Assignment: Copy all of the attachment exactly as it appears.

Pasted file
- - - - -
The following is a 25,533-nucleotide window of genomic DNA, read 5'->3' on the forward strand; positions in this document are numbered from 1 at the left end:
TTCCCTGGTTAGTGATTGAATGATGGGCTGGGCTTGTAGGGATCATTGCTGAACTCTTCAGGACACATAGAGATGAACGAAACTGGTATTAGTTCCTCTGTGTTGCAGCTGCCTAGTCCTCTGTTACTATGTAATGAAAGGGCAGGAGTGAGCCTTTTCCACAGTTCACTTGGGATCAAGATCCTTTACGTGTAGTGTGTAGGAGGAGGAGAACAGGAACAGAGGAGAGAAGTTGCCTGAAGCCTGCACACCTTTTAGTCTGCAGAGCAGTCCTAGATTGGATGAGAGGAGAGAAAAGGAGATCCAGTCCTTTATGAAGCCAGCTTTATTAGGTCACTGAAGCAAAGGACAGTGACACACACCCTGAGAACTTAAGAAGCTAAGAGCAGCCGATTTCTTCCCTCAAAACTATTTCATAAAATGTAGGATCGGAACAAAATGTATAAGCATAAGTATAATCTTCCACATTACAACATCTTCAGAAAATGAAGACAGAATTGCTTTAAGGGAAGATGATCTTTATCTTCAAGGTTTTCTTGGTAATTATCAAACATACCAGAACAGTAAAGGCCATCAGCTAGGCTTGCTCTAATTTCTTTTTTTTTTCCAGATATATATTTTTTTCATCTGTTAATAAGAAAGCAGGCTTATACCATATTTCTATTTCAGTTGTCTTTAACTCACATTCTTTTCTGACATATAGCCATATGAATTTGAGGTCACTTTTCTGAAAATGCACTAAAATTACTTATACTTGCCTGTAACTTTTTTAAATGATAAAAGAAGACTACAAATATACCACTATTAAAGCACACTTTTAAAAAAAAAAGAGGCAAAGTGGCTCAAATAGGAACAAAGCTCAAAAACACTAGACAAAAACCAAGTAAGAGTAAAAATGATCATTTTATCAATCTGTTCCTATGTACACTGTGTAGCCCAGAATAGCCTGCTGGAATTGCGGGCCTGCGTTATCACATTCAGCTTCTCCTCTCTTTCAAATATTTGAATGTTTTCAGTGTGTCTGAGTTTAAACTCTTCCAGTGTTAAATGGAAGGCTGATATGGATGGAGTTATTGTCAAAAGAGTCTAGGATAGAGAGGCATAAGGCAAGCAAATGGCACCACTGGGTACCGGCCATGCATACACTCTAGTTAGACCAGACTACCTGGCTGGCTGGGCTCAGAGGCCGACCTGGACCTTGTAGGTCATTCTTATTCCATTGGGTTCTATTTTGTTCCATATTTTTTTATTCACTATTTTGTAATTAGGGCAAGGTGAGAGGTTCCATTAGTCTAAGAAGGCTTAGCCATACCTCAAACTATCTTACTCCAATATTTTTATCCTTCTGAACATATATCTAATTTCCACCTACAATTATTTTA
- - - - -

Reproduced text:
The following is a 25,533-nucleotide window of genomic DNA, read 5'->3' on the forward strand; positions in this document are numbered from 1 at the left end:
TTCCCTGGTTAGTGATTGAATGATGGGCTGGGCTTGTAGGGATCATTGCTGAACTCTTCAGGACACATAGAGATGAACGAAACTGGTATTAGTTCCTCTGTGTTGCAGCTGCCTAGTCCTCTGTTACTATGTAATGAAAGGGCAGGAGTGAGCCTTTTCCACAGTTCACTTGGGATCAAGATCCTTTACGTGTAGTGTGTAGGAGGAGGAGAACAGGAACAGAGGAGAGAAGTTGCCTGAAGCCTGCACACCTTTTAGTCTGCAGAGCAGTCCTAGATTGGATGAGAGGAGAGAAAAGGAGATCCAGTCCTTTATGAAGCCAGCTTTATTAGGTCACTGAAGCAAAGGACAGTGACACACACCCTGAGAACTTAAGAAGCTAAGAGCAGCCGATTTCTTCCCTCAAAACTATTTCATAAAATGTAGGATCGGAACAAAATGTATAAGCATAAGTATAATCTTCCACATTACAACATCTTCAGAAAATGAAGACAGAATTGCTTTAAGGGAAGATGATCTTTATCTTCAAGGTTTTCTTGGTAATTATCAAACATACCAGAACAGTAAAGGCCATCAGCTAGGCTTGCTCTAATTTCTTTTTTTTTTCCAGATATATATTTTTTTCATCTGTTAATAAGAAAGCAGGCTTATACCATATTTCTATTTCAGTTGTCTTTAACTCACATTCTTTTCTGACATATAGCCATATGAATTTGAGGTCACTTTTCTGAAAATGCACTAAAATTACTTATACTTGCCTGTAACTTTTTTAAATGATAAAAGAAGACTACAAATATACCACTATTAAAGCACACTTTTAAAAAAAAAAGAGGCAAAGTGGCTCAAATAGGAACAAAGCTCAAAAACACTAGACAAAAACCAAGTAAGAGTAAAAATGATCATTTTATCAATCTGTTCCTATGTACACTGTGTAGCCCAGAATAGCCTGCTGGAATTGCGGGCCTGCGTTATCACATTCAGCTTCTCCTCTCTTTCAAATATTTGAATGTTTTCAGTGTGTCTGAGTTTAAACTCTTCCAGTGTTAAATGGAAGGCTGATATGGATGGAGTTATTGTCAAAAGAGTCTAGGATAGAGAGGCATAAGGCAAGCAAATGGCACCACTGGGTACCGGCCATGCATACACTCTAGTTAGACCAGACTACCTGGCTGGCTGGGCTCAGAGGCCGACCTGGACCTTGTAGGTCATTCTTATTCCATTGGGTTCTATTTTGTTCCATATTTTTTTATTCACTATTTTGTAATTAGGGCAAGGTGAGAGGTTCCATTAGTCTAAGAAGGCTTAGCCATACCTCAAACTATCTTACTCCAATATTTTTATCCTTCTGAACATATATCTAATTTCCACCTACAATTATTTTA